THQ reads thoughts with EmSense

Publisher attempts to remove guesswork out of manufacturing hits through high-tech brain-scanning gadgetry.

THQ tried an unusual research method last year to evaluate people's early emotional responses to its in-development shooter Frontlines: Fuel of War. Instead of asking a test group how it liked the game, as with most market research, the company hired technology specialist EmSense to measure people's brain waves, heart rate, and sweat responses while they played the military-themed game.

EmSense's hardware.

Armed with that data, THQ took Frontlines in a whole new direction developmentally, said Bob Aniello, chief marketing officer at THQ. "We typically rely on people to tell us what they think. Using EmSense technology, it's not what people say, but what they're thinking about it. And that's so much more accurate," Aniello said.

It remains to be seen whether Frontlines will break out from the pack (it's slated for release in early 2008), but how it was developed could point to the future of market research. Experimental as it may seem, measuring brain waves and other physiological responses is catching on in industries like gaming and advertising.

"Consumer advertising largely doesn't shape your subconscious behavior," said Dacher Keltner, professor of psychology at the University of California at Berkeley. "Part of the problem is that we haven't figured out how to study the quick, unconscious emotional responses to the advertisements, and this kind of technology may give us a clue."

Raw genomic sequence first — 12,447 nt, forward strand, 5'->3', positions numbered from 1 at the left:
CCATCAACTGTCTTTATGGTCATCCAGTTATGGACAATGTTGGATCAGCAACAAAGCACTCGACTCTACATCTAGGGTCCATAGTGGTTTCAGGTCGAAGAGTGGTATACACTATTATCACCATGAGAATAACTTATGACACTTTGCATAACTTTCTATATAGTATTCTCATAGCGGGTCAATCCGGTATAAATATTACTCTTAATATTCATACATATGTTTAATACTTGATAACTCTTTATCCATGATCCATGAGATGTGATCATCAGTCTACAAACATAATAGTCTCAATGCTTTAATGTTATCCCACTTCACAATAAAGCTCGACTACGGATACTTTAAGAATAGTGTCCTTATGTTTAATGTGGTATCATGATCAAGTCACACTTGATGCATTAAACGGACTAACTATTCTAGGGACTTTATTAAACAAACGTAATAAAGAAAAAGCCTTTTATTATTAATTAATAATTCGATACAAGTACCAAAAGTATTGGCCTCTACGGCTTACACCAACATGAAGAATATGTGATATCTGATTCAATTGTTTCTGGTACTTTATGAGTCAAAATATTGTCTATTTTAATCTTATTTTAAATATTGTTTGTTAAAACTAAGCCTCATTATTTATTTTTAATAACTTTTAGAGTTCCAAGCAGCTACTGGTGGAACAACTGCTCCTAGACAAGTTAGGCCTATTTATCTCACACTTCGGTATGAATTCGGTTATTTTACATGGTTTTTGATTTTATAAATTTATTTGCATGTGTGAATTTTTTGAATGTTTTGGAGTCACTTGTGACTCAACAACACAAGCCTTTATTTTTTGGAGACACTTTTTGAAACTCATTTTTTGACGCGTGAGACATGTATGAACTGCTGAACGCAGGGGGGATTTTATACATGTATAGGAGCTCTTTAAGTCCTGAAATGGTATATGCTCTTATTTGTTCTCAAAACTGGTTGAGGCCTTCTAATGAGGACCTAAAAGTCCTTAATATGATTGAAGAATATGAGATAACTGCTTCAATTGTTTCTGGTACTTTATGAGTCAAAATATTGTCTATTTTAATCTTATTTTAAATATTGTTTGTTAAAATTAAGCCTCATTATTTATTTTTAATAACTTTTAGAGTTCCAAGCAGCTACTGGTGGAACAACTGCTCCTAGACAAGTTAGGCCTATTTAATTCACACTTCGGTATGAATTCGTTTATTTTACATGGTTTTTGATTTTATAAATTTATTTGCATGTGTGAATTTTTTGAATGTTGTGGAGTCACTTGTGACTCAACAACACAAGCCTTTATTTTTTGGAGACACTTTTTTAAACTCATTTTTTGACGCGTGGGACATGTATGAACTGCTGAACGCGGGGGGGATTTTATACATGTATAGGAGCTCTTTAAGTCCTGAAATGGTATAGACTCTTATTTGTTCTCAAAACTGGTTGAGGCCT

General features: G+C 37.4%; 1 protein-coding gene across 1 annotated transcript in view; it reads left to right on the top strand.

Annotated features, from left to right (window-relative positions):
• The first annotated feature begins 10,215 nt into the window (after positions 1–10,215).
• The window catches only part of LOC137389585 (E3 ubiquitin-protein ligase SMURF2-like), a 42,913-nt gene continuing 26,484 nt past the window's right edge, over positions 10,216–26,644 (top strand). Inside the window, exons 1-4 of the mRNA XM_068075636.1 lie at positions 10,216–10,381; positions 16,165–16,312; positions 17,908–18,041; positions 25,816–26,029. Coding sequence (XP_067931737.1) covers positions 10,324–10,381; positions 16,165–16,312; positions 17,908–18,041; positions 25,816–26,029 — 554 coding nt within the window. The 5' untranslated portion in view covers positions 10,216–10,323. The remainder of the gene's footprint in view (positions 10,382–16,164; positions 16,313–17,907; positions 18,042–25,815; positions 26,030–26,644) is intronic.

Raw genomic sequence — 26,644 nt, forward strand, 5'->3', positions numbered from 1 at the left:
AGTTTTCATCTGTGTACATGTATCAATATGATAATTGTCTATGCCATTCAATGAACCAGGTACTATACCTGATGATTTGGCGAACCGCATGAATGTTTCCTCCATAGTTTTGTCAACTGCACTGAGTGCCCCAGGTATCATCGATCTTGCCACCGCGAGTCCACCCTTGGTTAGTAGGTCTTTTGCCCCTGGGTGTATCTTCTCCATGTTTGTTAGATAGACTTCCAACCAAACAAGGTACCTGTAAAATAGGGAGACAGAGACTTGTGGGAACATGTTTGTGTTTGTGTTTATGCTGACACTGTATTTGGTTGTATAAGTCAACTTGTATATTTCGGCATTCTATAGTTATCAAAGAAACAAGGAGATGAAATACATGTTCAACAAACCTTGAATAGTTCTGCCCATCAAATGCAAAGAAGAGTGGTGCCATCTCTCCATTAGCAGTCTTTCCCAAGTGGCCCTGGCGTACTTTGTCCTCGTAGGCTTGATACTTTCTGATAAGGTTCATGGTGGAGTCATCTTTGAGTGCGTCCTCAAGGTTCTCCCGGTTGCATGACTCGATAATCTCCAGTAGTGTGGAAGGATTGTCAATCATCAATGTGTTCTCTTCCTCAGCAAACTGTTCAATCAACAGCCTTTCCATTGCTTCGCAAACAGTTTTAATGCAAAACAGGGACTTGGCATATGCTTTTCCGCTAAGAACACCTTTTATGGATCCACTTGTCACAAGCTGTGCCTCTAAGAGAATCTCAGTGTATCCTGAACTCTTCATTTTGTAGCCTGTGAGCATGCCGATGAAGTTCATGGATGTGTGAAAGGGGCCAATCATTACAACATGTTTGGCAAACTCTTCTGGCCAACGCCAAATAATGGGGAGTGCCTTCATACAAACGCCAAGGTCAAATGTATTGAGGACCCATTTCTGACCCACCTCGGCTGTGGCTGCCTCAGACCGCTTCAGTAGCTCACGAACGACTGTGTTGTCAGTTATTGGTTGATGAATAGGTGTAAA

Monterey, California-based EmSense (short for "emotion sensing") was founded in 2004 in part by former students of the Massachusetts Institute of Technology's Media Lab. The company has developed analysis software and hardware that looks like a geeked-out tennis headband embedded with Energizer batteries and several hospital-style monitors. The wireless headset includes a dry EEG (electroencephalogram) sensor to measure the electrical activity of the brain without the use of gels; an accelerometer, which detects motions and facial twitches; and a heart-rate monitor that can gauge stress rates.